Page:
Perhaps the biggest mystery concerning Ernest Heinkel's 'Kabine Cruiser' is how its creator got away with producing a design outwardly so similar to BMW's Isetta. Launched in 1956, the Heinkel used a 175cc four-stroke single-cylinder engine originally developed for a motor scooter and, while closely resembling the Isetta, was both lighter and roomier, even providing children's seats in the rear. Production was discontinued in Germany in 1958 but continued in other countries, Ireland included, where around 8,000 were built before the rights transferred to Trojan in the UK in 1961.
Trojan had been manufacturers of unconventional light cars in the 1920s and 1930s, and the acquisition of the Heinkel marked the company's return to motor manufacture after a break of 25 years. The firm only built the later 198cc (10bhp) version, latterly with right-hand drive, marketing it as the Trojan 200. Capable of reaching 55mph, the Trojan has adequate performance in and around town, where speed limits have changed little over the years. With an advertised fuel consumption of 100mpg, it is one of the original economy cars and a forerunner of the Mercedes Smart car, which is also able to park 'nose to kerb'. Around 7,000 Trojan 200s were built before the firm quit car production again in 1965.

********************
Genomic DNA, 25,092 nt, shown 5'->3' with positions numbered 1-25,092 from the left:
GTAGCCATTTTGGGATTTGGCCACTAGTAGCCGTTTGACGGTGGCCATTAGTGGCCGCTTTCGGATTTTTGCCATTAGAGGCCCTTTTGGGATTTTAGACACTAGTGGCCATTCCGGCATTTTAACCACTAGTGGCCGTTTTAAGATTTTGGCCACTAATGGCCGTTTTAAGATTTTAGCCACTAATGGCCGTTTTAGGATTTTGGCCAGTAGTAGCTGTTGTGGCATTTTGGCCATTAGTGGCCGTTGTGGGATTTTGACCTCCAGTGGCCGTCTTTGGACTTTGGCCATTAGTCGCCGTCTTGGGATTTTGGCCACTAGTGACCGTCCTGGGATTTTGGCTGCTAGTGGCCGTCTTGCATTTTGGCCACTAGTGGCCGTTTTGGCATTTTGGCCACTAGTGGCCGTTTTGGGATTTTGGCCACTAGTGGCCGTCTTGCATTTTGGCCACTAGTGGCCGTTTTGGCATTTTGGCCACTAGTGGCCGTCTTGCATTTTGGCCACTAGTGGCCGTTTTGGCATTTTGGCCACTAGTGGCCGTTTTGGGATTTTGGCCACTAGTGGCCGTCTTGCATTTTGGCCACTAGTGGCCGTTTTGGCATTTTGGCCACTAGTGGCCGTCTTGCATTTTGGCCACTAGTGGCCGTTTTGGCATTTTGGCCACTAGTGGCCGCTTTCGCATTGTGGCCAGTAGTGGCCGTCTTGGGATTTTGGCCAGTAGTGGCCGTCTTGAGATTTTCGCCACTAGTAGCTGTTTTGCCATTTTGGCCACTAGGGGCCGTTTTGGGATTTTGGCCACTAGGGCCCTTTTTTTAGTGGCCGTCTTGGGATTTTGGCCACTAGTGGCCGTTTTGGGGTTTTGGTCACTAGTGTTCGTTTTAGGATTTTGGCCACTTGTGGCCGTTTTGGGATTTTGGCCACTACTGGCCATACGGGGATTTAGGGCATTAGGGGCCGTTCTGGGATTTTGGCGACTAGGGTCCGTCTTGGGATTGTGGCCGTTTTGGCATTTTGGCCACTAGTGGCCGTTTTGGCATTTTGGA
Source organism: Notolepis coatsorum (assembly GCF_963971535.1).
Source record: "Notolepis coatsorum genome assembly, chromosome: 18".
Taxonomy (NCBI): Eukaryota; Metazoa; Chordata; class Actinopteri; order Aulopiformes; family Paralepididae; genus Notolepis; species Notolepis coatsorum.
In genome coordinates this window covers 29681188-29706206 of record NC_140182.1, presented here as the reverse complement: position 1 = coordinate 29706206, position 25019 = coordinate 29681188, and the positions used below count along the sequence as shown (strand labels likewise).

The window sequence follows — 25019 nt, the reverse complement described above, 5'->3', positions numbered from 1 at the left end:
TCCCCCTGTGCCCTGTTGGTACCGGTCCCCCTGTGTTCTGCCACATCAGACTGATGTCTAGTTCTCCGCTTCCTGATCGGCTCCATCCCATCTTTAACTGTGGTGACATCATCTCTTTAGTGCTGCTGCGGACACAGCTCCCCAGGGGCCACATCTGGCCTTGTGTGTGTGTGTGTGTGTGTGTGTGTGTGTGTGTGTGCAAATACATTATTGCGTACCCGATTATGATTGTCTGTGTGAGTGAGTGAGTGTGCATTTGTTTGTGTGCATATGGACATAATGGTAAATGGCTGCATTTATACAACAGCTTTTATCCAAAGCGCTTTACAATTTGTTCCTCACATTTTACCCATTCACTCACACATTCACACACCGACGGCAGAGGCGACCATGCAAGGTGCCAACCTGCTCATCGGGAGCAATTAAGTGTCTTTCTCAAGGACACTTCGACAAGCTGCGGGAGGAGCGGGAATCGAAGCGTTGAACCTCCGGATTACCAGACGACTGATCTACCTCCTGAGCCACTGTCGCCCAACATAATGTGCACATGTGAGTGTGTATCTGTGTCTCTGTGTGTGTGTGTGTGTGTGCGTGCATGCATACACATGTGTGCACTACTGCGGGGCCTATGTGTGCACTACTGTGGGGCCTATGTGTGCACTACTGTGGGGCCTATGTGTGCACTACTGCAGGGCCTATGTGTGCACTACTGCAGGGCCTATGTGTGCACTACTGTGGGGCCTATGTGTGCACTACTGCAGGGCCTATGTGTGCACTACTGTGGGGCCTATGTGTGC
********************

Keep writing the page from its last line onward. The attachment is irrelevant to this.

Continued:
This right-hand drive example has belonged to the same family since new and has been kept under cover all its life. The car remains in excellent original condition and has just been renovated, including rewired electrics (bills on file). Running and driving as it should, this beautiful little 'bubble car' is offered with MoT to May 2016 and a V5 registration document.